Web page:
Believe it can be done, believe you can do it, and have faith.
In 100 Ways to Motivate Yourself, author Steve Chandler writes about interviewing Arnold Schwarzenegger. It was 1976 and Arnold was working on the movie Stay Hungry. No one in the restaurant they had lunch recognized Arnold. Steve asked Arnold, “Now that you have retired from body building, what are you doing to do next?” Arnold replied, “I’m going to be the number-one box office star in all of Hollywood.” Steve asked him how he planned to do that, and Arnold replied, “It’s the same process I use in body- building. What you do is create a vision for who you want to be, and then live into that picture, as if it were already true.” (100 Ways to Motivate Yourself, Steve Chandler, Career Press, 1996.)
Fear Just Means to Think Twice. It Should Not Stop You.
Just when the caterpillar thought the world was ending he changed into a butterfly.
Fear is healthy. It’s telling you to pause and think things through. It might stop you for a moment. It should not stop you from moving ahead if you are passionate about what you are doing, have confidence, and believe in your team.
Constantly wondering what if, is one of the best things to have in climbing, business, and personal affairs: what if what I am I doing isn’t good enough? I didn’t do that, should I? What is my competitor thinking and doing? Don’t stop thinking. It’s helpful to be obsessive compulsive with the question, “Am I doing everything I can?”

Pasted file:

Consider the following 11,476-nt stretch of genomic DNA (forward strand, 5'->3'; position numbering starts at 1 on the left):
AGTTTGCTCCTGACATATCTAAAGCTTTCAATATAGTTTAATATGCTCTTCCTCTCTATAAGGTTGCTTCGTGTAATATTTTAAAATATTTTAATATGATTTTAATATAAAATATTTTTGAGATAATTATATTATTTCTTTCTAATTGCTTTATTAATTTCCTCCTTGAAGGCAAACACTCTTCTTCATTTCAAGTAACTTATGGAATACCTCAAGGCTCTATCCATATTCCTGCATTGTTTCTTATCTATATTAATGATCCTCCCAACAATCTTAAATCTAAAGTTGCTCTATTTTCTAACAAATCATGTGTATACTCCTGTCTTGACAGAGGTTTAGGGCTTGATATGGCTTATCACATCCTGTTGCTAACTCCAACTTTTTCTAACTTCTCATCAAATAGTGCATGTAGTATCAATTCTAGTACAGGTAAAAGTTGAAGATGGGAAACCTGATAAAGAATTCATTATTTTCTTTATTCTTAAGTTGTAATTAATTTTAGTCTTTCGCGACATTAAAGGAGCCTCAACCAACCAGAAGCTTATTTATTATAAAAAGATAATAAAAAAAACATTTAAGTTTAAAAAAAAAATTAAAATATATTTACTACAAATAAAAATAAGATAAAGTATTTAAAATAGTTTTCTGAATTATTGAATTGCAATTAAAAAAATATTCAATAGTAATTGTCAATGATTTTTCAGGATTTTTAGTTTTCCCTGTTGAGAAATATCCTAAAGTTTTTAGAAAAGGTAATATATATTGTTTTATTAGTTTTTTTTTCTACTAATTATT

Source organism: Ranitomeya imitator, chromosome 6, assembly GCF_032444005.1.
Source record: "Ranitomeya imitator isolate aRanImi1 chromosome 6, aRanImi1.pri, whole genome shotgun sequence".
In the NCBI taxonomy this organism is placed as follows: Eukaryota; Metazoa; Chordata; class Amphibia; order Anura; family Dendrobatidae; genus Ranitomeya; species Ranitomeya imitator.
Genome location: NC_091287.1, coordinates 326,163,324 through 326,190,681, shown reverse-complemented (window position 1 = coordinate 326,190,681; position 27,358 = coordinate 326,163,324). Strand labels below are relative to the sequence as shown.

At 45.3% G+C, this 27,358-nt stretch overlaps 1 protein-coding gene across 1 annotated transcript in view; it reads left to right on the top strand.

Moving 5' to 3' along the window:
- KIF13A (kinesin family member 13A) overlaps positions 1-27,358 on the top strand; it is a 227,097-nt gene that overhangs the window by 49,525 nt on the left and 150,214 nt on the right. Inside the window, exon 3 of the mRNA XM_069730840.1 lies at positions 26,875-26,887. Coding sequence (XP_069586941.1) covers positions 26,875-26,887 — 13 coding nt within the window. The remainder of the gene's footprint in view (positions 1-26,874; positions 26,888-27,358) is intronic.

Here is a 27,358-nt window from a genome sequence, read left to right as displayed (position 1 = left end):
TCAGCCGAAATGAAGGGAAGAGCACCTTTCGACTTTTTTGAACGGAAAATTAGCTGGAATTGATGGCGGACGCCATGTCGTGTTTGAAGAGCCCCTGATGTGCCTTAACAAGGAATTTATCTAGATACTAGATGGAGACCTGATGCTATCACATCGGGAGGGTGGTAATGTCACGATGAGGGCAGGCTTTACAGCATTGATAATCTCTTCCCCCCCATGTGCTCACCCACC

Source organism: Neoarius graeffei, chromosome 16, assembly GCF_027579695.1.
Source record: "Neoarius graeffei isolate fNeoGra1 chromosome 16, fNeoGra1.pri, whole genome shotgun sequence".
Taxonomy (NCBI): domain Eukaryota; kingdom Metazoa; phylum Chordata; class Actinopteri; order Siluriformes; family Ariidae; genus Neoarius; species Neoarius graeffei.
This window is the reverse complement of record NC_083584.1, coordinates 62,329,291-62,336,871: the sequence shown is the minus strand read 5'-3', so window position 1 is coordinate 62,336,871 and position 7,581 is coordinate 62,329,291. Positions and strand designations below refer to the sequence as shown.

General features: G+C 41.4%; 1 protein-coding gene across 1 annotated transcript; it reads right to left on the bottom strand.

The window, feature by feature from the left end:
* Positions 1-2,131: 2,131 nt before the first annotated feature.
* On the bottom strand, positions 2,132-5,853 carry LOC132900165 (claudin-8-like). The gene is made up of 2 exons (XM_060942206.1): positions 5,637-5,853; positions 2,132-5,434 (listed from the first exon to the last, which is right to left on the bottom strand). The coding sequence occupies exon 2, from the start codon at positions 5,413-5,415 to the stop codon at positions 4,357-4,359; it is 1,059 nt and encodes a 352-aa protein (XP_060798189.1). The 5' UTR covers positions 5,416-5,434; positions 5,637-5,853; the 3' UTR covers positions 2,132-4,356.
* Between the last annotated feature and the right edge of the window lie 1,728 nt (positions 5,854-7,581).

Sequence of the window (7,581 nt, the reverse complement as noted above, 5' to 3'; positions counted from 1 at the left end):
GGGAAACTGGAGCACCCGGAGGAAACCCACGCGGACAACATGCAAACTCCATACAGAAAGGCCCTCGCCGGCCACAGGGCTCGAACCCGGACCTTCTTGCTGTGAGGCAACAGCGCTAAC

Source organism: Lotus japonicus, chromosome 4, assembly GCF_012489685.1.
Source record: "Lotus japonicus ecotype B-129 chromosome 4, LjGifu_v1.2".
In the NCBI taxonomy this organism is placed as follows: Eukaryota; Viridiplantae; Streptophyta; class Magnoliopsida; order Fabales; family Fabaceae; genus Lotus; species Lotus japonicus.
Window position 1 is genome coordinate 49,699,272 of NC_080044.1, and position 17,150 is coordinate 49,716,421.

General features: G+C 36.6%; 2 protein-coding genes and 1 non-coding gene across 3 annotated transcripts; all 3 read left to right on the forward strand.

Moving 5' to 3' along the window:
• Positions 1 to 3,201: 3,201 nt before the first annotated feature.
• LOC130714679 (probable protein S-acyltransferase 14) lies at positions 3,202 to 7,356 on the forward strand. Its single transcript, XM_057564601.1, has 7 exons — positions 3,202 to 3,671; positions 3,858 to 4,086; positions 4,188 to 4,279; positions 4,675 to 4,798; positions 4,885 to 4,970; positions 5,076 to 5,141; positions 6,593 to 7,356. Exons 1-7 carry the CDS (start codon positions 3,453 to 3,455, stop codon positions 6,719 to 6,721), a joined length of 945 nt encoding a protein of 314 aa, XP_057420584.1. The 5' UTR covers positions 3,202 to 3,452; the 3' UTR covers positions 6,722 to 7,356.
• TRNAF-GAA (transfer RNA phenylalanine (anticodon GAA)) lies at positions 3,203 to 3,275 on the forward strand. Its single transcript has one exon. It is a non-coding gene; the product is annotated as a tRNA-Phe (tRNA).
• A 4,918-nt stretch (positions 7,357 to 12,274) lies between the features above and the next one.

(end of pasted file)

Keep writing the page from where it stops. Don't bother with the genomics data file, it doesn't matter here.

When climbing I’m always thinking, what if I this doesn’t work? What if I can’t get to the top this way? I am constantly looking for other ways to get to the top, and thinking of how I will get down if it becomes too dangerous to continue. That way, no matter where I am, I am able to remain confident. If you’re over confident you won’t have these kinds of thoughts and may find yourself stuck and afraid to continue when the curve ball arrives. Always be thinking of options and analyzing how to do something better and different. here’s something to be said about lying awake at night, thinking.
Wondering “what if” is different from worrying. To worry means to have stress about what might happen. Those who worry are more concerned about impending doom than success. They dwell on their troubles, not what actions they can take to move ahead and to get out of them. Constantly be thinking new thoughts about how to solve a problem, confident that one of them will work. Understand that there’s no need to worry, as you will find a way, as long as you keep an open mind and don’t stop thinking.
Trust the Heart to Work with the Head
There comes a leap in consciousness, call it intuition or what you will, and the solution comes to you, and you don’t know how or why - Albert Einstein